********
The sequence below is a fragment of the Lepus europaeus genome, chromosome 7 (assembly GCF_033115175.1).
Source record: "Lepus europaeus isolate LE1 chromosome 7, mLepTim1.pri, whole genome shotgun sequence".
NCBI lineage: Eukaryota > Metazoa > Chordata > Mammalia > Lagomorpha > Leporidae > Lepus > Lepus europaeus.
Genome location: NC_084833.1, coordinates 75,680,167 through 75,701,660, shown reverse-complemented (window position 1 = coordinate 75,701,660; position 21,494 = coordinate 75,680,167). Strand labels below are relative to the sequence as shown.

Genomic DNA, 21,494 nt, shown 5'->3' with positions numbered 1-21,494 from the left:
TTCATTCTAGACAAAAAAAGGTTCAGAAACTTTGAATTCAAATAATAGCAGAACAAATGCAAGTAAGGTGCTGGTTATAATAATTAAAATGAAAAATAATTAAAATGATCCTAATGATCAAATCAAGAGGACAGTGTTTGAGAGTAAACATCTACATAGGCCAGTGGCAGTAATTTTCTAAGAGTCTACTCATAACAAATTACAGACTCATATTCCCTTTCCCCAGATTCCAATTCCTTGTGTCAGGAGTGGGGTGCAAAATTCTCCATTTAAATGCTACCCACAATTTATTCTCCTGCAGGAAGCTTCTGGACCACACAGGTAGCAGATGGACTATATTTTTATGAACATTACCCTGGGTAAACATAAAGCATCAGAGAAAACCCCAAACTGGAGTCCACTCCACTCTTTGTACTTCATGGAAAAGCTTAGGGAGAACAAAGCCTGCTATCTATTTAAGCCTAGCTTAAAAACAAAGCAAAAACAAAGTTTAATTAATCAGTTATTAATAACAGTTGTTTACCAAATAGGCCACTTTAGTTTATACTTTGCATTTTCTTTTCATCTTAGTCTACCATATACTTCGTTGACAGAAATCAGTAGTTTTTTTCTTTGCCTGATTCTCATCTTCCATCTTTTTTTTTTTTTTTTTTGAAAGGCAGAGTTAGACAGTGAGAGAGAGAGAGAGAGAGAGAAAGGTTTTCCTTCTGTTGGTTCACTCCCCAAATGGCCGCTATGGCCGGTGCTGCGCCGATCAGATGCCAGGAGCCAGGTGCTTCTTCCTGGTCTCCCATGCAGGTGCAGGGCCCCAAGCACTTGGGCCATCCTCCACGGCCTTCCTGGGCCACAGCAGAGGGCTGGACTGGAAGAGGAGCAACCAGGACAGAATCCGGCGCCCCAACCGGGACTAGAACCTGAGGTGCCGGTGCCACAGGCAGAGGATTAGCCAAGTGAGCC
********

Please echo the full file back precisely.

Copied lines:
The sequence below is a fragment of the Lepus europaeus genome, chromosome 7 (assembly GCF_033115175.1).
Source record: "Lepus europaeus isolate LE1 chromosome 7, mLepTim1.pri, whole genome shotgun sequence".
NCBI lineage: Eukaryota > Metazoa > Chordata > Mammalia > Lagomorpha > Leporidae > Lepus > Lepus europaeus.
Genome location: NC_084833.1, coordinates 75,680,167 through 75,701,660, shown reverse-complemented (window position 1 = coordinate 75,701,660; position 21,494 = coordinate 75,680,167). Strand labels below are relative to the sequence as shown.

Genomic DNA, 21,494 nt, shown 5'->3' with positions numbered 1-21,494 from the left:
TTCATTCTAGACAAAAAAAGGTTCAGAAACTTTGAATTCAAATAATAGCAGAACAAATGCAAGTAAGGTGCTGGTTATAATAATTAAAATGAAAAATAATTAAAATGATCCTAATGATCAAATCAAGAGGACAGTGTTTGAGAGTAAACATCTACATAGGCCAGTGGCAGTAATTTTCTAAGAGTCTACTCATAACAAATTACAGACTCATATTCCCTTTCCCCAGATTCCAATTCCTTGTGTCAGGAGTGGGGTGCAAAATTCTCCATTTAAATGCTACCCACAATTTATTCTCCTGCAGGAAGCTTCTGGACCACACAGGTAGCAGATGGACTATATTTTTATGAACATTACCCTGGGTAAACATAAAGCATCAGAGAAAACCCCAAACTGGAGTCCACTCCACTCTTTGTACTTCATGGAAAAGCTTAGGGAGAACAAAGCCTGCTATCTATTTAAGCCTAGCTTAAAAACAAAGCAAAAACAAAGTTTAATTAATCAGTTATTAATAACAGTTGTTTACCAAATAGGCCACTTTAGTTTATACTTTGCATTTTCTTTTCATCTTAGTCTACCATATACTTCGTTGACAGAAATCAGTAGTTTTTTTCTTTGCCTGATTCTCATCTTCCATCTTTTTTTTTTTTTTTTTTGAAAGGCAGAGTTAGACAGTGAGAGAGAGAGAGAGAGAGAGAAAGGTTTTCCTTCTGTTGGTTCACTCCCCAAATGGCCGCTATGGCCGGTGCTGCGCCGATCAGATGCCAGGAGCCAGGTGCTTCTTCCTGGTCTCCCATGCAGGTGCAGGGCCCCAAGCACTTGGGCCATCCTCCACGGCCTTCCTGGGCCACAGCAGAGGGCTGGACTGGAAGAGGAGCAACCAGGACAGAATCCGGCGCCCCAACCGGGACTAGAACCTGAGGTGCCGGTGCCACAGGCAGAGGATTAGCCAAGTGAGCC